and on none is there any dependence till God converts their heart.

"O what a thing were man, if his attires

Should alter with his mind,

And, like a dolphin's skin,

His clothes combine with his desires!

Surely if each one saw another's heart,

There would be no commerce;

All would disperse,

And live apart."

HERBERT.

To the same purpose I shall give the following Italian proverb:-

Con arte e con inganno,

Si vive mezzo l'anno.

Con inganno e con arte

Si vive l' altro parti.

"Men live half the year by deceit and by art;

By art and deceit men live the other part."

Who gives this bad character of mankind? MAN.

Verse 12. What shall I render] mah ashib, "What shall

I return?"

For his benefits] tagmulohi, "His retributions," the

returns he had made to my prayers and faith.

Verse 13. I will take the cup of salvation] Literally, The cup

of salvation, or deliverance, will I lift up. Alluding to the

action in taking the cup of blessing among the Jews, which, when

the person or master of the family lifted up, he said these words,

"Blessed be the Lord, the Maker of the world, who has created the

fruit of the vine!"

But it may probably allude to the libation-offering, Nu 28:7;

for the three last verses seem to intimate that the psalmist was

now at the temple, offering the meat-offering, drink-offering, and

sacrifices to the Lord. Cup is often used by the Hebrews to denote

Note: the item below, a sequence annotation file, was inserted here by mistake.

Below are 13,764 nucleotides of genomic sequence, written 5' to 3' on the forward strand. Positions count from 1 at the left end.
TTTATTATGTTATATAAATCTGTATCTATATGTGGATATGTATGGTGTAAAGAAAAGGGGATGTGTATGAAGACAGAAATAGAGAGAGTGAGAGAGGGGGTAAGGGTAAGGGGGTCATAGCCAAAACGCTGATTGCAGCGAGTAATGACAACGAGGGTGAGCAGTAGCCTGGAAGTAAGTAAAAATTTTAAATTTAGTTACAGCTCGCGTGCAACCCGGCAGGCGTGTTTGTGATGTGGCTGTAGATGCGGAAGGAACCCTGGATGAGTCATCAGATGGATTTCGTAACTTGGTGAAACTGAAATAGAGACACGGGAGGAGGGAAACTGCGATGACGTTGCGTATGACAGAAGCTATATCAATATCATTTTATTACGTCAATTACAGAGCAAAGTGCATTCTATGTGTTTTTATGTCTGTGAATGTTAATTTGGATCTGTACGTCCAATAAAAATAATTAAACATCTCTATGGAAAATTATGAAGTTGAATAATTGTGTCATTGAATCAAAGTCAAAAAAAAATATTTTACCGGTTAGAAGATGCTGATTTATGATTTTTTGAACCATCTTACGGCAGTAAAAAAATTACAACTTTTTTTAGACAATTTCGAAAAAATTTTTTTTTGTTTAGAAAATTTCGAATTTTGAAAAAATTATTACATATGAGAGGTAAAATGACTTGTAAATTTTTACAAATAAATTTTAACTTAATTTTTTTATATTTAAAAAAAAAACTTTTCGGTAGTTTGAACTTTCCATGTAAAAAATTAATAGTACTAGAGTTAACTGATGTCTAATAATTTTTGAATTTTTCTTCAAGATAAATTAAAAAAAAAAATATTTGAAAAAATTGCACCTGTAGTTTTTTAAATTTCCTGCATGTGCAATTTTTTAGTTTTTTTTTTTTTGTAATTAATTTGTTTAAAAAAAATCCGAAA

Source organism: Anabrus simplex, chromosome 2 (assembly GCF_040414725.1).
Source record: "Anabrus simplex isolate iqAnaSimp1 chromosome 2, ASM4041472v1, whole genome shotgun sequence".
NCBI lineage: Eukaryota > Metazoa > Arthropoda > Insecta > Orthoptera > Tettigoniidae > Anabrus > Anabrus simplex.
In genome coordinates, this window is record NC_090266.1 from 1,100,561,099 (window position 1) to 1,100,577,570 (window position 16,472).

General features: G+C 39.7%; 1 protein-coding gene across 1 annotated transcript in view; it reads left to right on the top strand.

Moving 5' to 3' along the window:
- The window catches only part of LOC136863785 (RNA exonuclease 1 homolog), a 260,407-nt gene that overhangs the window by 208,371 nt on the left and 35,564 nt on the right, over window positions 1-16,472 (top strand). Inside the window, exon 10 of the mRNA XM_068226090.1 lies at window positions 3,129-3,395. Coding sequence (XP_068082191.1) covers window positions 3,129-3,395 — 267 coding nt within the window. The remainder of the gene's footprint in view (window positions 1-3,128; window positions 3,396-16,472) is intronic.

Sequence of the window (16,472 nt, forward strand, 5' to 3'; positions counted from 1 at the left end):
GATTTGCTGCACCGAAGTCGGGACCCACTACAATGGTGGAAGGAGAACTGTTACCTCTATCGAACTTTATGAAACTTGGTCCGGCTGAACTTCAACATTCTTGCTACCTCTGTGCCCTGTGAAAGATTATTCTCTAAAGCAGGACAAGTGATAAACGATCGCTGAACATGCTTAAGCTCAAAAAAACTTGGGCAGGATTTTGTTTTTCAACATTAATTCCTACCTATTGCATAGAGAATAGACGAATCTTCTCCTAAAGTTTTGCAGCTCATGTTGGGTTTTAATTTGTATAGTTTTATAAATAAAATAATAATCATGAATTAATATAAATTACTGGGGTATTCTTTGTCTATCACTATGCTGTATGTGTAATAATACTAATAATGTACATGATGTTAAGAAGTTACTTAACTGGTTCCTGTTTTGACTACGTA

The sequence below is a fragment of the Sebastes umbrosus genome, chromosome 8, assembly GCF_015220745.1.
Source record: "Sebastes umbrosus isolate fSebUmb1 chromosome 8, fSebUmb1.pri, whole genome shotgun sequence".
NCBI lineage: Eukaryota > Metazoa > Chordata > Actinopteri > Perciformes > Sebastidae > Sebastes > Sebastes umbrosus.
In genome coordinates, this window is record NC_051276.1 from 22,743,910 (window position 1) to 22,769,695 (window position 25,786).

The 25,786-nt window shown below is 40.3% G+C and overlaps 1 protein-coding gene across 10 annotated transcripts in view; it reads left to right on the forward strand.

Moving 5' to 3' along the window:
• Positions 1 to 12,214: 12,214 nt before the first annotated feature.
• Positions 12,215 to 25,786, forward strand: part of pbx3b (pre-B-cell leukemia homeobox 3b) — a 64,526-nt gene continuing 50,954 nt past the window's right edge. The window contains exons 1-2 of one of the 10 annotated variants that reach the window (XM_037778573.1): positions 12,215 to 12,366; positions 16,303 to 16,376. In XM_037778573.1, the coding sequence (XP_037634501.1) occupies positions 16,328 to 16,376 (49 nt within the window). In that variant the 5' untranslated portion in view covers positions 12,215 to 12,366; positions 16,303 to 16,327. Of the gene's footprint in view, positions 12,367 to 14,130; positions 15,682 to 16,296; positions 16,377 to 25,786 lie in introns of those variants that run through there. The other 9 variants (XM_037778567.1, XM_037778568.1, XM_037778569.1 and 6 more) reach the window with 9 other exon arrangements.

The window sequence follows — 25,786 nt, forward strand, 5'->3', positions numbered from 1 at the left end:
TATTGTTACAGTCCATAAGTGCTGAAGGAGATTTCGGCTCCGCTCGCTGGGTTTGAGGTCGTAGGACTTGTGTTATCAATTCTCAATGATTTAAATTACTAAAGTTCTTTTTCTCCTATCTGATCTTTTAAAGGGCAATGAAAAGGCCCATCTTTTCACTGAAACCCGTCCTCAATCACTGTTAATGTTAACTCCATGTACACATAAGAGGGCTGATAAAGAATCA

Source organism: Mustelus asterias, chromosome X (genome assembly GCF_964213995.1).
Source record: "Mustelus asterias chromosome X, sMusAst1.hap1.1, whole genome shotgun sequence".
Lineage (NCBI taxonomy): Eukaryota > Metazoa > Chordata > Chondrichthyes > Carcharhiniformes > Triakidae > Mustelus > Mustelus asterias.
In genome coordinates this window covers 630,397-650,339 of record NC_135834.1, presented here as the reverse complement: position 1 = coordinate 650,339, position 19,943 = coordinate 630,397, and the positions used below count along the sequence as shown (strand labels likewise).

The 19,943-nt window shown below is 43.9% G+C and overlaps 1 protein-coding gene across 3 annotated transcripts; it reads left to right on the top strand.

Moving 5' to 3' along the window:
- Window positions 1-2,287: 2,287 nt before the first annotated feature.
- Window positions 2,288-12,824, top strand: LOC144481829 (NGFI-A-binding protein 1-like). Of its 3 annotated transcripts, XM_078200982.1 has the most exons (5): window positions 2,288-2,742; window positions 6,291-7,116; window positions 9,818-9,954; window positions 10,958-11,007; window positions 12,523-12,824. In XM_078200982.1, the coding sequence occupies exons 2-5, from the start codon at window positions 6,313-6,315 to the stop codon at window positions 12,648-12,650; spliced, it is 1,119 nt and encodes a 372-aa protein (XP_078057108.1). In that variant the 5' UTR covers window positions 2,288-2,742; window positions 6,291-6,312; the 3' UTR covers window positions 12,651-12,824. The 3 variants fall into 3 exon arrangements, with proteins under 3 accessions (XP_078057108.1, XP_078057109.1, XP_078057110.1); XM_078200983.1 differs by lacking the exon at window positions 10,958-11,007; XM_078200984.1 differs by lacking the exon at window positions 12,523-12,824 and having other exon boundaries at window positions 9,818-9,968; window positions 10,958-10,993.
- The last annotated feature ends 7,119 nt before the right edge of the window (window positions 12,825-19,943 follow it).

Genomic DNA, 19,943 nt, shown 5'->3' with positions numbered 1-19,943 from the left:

plenty or abundance. So, the cup of trembling, an abundance of

misery; the cup of salvation, an abundance of happiness.

And call upon the name of the Lord.] I will invoke his name,

that I may get more of the same blessings; for the only return

that God requires is, that we ask for more. Who is like GOD? One

reason why we should never more come to a fellow-mortal for a

favour is, we have received so many already. A strong reason why

we should claim the utmost salvation of God is, because we are

already so much in debt to his mercy. Now this is the only way we

have of discharging our debts to God; and yet, strange to tell,

every such attempt to discharge the debt only serves to increase

it! Yet, notwithstanding, the debtor and creditor are represented

as both pleased, both profited, and both happy in each other!

Reader, pray to him, invoke his name; receive the cup-accept the

abundance of salvation which he has provided thee, that thou

mayest love and serve him with a perfect heart.

Verse 14. I will pay my vows unto the Lord now in the presence

of all his people.] He was probably now bringing his offering to

the temple. These words are repeated, Ps 116:18.

Verse 15. Precious in the sight of the Lord] Many have

understood this verse as meaning, "the saints are too precious in

the Lord's sight, lightly to give them over to death:" and this,

Calmet contends, is the true sense of the text. Though they have

many enemies, their lives are precious in his sight, and their

foes shall not prevail against them.

Verse 16. I am thy servant] Thou hast preserved me alive. I live

with, for, and to THEE. I am thy willing domestic, the son of

thine handmaid-like one born in thy house of a woman already thy

property. I am a servant, son of thy servant, made free by thy

kindness; but, refusing to go out, I have had my ear bored to thy

door-post, and am to continue by free choice in thy house for

ever. He alludes here to the case of the servant who, in the year

of jubilee being entitled to his liberty, refused to leave his

master's house; and suffered his ear to be bored to the door-post,

as a proof that by his own consent he agreed to continue in his

master's house for ever.

Verse 17. I will offer to thee] As it is most probable that this